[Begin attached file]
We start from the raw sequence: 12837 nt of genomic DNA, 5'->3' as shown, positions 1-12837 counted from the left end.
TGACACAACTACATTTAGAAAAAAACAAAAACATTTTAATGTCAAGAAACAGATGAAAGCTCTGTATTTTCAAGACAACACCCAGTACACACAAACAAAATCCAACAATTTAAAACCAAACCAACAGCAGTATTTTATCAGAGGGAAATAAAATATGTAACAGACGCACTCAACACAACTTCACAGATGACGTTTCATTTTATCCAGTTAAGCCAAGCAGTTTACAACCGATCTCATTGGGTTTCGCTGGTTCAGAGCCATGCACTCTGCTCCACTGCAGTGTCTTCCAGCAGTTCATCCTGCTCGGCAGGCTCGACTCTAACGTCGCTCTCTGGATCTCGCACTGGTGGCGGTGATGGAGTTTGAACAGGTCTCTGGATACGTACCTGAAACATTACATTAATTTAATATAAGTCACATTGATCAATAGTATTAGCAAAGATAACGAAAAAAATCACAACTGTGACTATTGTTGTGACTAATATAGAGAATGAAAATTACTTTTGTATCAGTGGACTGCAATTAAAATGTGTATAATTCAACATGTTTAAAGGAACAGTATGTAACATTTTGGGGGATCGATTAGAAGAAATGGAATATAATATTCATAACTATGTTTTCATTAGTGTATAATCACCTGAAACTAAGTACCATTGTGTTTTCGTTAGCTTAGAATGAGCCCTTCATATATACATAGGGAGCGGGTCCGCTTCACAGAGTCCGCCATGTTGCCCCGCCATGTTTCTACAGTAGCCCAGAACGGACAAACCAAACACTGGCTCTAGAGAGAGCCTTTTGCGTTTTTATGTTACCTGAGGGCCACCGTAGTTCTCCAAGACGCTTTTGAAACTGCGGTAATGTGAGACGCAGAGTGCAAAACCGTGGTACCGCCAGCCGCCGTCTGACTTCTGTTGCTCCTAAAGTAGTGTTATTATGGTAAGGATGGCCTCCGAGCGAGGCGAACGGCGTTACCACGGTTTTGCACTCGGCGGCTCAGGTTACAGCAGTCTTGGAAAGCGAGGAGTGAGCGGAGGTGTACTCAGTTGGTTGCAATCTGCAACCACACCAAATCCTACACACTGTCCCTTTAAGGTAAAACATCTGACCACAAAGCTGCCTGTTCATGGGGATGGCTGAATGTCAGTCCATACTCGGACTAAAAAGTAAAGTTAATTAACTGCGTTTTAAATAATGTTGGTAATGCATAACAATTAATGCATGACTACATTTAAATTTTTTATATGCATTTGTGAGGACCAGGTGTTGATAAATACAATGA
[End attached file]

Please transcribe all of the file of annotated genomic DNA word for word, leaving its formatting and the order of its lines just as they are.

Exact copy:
We start from the raw sequence: 12837 nt of genomic DNA, 5'->3' as shown, positions 1-12837 counted from the left end.
TGACACAACTACATTTAGAAAAAAACAAAAACATTTTAATGTCAAGAAACAGATGAAAGCTCTGTATTTTCAAGACAACACCCAGTACACACAAACAAAATCCAACAATTTAAAACCAAACCAACAGCAGTATTTTATCAGAGGGAAATAAAATATGTAACAGACGCACTCAACACAACTTCACAGATGACGTTTCATTTTATCCAGTTAAGCCAAGCAGTTTACAACCGATCTCATTGGGTTTCGCTGGTTCAGAGCCATGCACTCTGCTCCACTGCAGTGTCTTCCAGCAGTTCATCCTGCTCGGCAGGCTCGACTCTAACGTCGCTCTCTGGATCTCGCACTGGTGGCGGTGATGGAGTTTGAACAGGTCTCTGGATACGTACCTGAAACATTACATTAATTTAATATAAGTCACATTGATCAATAGTATTAGCAAAGATAACGAAAAAAATCACAACTGTGACTATTGTTGTGACTAATATAGAGAATGAAAATTACTTTTGTATCAGTGGACTGCAATTAAAATGTGTATAATTCAACATGTTTAAAGGAACAGTATGTAACATTTTGGGGGATCGATTAGAAGAAATGGAATATAATATTCATAACTATGTTTTCATTAGTGTATAATCACCTGAAACTAAGTACCATTGTGTTTTCGTTAGCTTAGAATGAGCCCTTCATATATACATAGGGAGCGGGTCCGCTTCACAGAGTCCGCCATGTTGCCCCGCCATGTTTCTACAGTAGCCCAGAACGGACAAACCAAACACTGGCTCTAGAGAGAGCCTTTTGCGTTTTTATGTTACCTGAGGGCCACCGTAGTTCTCCAAGACGCTTTTGAAACTGCGGTAATGTGAGACGCAGAGTGCAAAACCGTGGTACCGCCAGCCGCCGTCTGACTTCTGTTGCTCCTAAAGTAGTGTTATTATGGTAAGGATGGCCTCCGAGCGAGGCGAACGGCGTTACCACGGTTTTGCACTCGGCGGCTCAGGTTACAGCAGTCTTGGAAAGCGAGGAGTGAGCGGAGGTGTACTCAGTTGGTTGCAATCTGCAACCACACCAAATCCTACACACTGTCCCTTTAAGGTAAAACATCTGACCACAAAGCTGCCTGTTCATGGGGATGGCTGAATGTCAGTCCATACTCGGACTAAAAAGTAAAGTTAATTAACTGCGTTTTAAATAATGTTGGTAATGCATAACAATTAATGCATGACTACATTTAAATTTTTTATATGCATTTGTGAGGACCAGGTGTTGATAAATACAATGA